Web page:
Sunday, August 21, 2011

Fox Fullerton, Disneyland Hotel, and Bowers

The still-under-renovation Fox Theatre in Downtown Fullerton recently took on a whole new look when the distinctive triangular marquee and the ticket booth were removed from the front. They've both been there for almost 60 years. However, the plan is to replace them with a 2-dimensional marquee like the one that was in use in the 1930s. See the Fox Theatre's website for more information.

I hear the D23 (read Disney fanatic) Convention in Anaheim this weekend was a bit toned-down from earlier years. Still, I hear there was some sort of ceremony for recently inducted "Disney Legends," including the late Jack and Bonita Wrather, who created the Disneyland Hotel. Our pal Werner Weiss recently wrote about their induction on his Yesterland site.

On a related note, Don Ballard's second book on the history of the Disneyland Hotel is now available for order. His first book was a beauty. I expect no less from this one.

Catching up: I missed this post on the Bowers Museum blog about Mrs. Ada E. Bowers and her memorial fountain. (The one in need of repair.) They mention how the Bowers left their land and money for the purposes of building a museum. Can you guess what details of the Bowers bequest are not mentioned in the article? Drop us a note in the "Comments" section if you know the answer.


Anonymous said...

If I recall correctly, it was to dedicate the museum to either Santa Ana or Southern California art and/or history. (Sorry, coffee hasn't kicked in yet.)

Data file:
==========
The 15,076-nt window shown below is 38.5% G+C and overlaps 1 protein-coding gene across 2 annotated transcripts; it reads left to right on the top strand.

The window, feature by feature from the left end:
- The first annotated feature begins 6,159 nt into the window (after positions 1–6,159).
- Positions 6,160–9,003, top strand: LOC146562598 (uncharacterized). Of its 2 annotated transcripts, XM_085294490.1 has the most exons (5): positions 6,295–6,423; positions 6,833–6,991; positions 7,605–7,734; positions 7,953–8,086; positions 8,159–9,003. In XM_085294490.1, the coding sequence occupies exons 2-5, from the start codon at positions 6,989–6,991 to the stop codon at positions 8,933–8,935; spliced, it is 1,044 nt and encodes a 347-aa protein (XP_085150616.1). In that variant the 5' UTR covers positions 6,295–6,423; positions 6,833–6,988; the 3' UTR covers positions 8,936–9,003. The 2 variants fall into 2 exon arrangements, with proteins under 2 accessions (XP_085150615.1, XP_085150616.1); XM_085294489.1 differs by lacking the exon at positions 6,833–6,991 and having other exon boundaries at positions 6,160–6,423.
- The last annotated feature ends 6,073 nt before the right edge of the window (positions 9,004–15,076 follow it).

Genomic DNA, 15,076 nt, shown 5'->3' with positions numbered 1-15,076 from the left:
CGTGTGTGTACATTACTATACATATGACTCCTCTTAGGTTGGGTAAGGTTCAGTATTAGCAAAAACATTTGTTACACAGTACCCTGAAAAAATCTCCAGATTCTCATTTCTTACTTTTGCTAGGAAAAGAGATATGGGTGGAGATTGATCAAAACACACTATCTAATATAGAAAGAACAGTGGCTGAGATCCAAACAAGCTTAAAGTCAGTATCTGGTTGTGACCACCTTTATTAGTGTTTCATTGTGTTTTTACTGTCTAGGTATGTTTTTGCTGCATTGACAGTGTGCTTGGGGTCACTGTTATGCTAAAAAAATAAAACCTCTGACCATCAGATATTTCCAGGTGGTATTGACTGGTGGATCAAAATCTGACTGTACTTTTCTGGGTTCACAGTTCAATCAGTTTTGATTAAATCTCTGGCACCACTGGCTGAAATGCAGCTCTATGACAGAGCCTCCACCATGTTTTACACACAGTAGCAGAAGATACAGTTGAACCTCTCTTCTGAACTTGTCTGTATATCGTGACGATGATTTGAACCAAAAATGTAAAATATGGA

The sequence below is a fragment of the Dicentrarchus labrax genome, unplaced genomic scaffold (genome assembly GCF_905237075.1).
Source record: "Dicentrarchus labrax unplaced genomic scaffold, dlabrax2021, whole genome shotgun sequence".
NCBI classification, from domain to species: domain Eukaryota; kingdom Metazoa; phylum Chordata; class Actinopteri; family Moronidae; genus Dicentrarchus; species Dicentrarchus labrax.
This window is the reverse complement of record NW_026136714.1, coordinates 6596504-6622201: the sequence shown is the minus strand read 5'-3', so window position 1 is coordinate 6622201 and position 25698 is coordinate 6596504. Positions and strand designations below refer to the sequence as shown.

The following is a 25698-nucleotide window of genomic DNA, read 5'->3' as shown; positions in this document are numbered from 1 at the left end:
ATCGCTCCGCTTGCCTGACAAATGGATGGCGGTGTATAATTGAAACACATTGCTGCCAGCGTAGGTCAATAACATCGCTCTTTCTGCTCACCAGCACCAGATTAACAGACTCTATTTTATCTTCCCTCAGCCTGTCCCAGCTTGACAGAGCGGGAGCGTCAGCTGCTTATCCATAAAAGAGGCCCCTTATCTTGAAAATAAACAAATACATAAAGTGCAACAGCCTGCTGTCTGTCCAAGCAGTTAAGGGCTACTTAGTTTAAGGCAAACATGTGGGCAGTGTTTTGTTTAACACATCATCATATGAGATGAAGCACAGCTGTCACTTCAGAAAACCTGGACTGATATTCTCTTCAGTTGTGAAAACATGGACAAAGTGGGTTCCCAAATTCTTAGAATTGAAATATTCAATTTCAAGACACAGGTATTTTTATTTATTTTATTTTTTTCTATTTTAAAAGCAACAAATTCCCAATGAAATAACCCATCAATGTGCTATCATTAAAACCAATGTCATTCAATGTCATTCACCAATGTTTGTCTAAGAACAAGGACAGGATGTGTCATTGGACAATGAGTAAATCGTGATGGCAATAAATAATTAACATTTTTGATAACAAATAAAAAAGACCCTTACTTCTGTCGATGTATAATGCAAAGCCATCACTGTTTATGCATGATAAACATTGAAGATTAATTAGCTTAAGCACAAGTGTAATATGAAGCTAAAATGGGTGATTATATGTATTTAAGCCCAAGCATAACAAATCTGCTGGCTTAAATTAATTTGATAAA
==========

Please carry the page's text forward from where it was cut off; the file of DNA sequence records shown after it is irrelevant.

OCKid said...

The Charles W. Bowers Memorial Museum (to give it its proper name), began through a trust created by Charles and Ada Bowers in 1924, which left their home at Main and 20th and any other assets to the City of Santa Ana to provide for a local museum. If there were not enough funds to pay for a proper building, the city was to make up the difference.

Interestingly, the trust stipulates that if the City of Santa Ana declined the offer, the property was to be sold, and the funds offered first to City of Orange on the same terms, and if they declined, then to any Orange County city with 5,000 or more inhabitants that agreed to meet the requirements of trust.

Charles Bowers died in 1929 at age 86, and Mrs. Bowers followed him in 1931. Four days later, Santa Ana accepted the offer (Ord. 939), though it took five years (in the depths of the Depression) to build, furnish, and open the museum.

I have seen only a few excerpts from the trust, but it seems clear that the idea all along was that the Charles W. Bowers Memorial Museum would first of all be a local history museum.

In the trust, the Bowers stipulate that the “Historical Society of Santa Ana” should “be permitted to assist in the furnishing of displays, furniture and fixtures of the building,” and also provided that they be given “free use of the building for their meetings.”

(Since there was no “Historical Society of Santa Ana” in 1924, this was always taken to mean the Orange County Historical Society, the only historical society in the county at the time, and headquartered in Santa Ana. And in fact, the OCHS met at Bowers for decades, and even today is apparently welcome – provided they are willing to hold their meetings during regular business hours.)

Bolstering the local history connection, when Santa Ana accepted the terms of the trust in 1931, they appointed a “standing committee” for the museum, made up of Terry Stephenson, the leading Orange County historian of his generation, Dr. C.D. Ball, the longtime president of the Orange County Historical Society, Col. S.H. Finley, one of the founders of Huntington Beach, Lula Minter, the daughter of a pioneer Santa Ana family, and Robert L. Brown, owner of the Santa Ana Book Store.

Add to that the fact that Bowers Museum was run as a local museum for decades, highlighting local history (including local Indian artifacts and an incredible collection of material from the days of the Mexican ranchos here) and local artists.

For a good summary of all this, see Leo J. Friis, "The Charles W. Bowers Memorial Museum and its Treasures" (1967).